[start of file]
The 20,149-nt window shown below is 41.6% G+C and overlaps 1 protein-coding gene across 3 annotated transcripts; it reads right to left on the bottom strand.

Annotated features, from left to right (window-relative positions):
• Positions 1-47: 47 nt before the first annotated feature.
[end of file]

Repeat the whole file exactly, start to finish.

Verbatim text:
The 20,149-nt window shown below is 41.6% G+C and overlaps 1 protein-coding gene across 3 annotated transcripts; it reads right to left on the bottom strand.

Annotated features, from left to right (window-relative positions):
• Positions 1-47: 47 nt before the first annotated feature.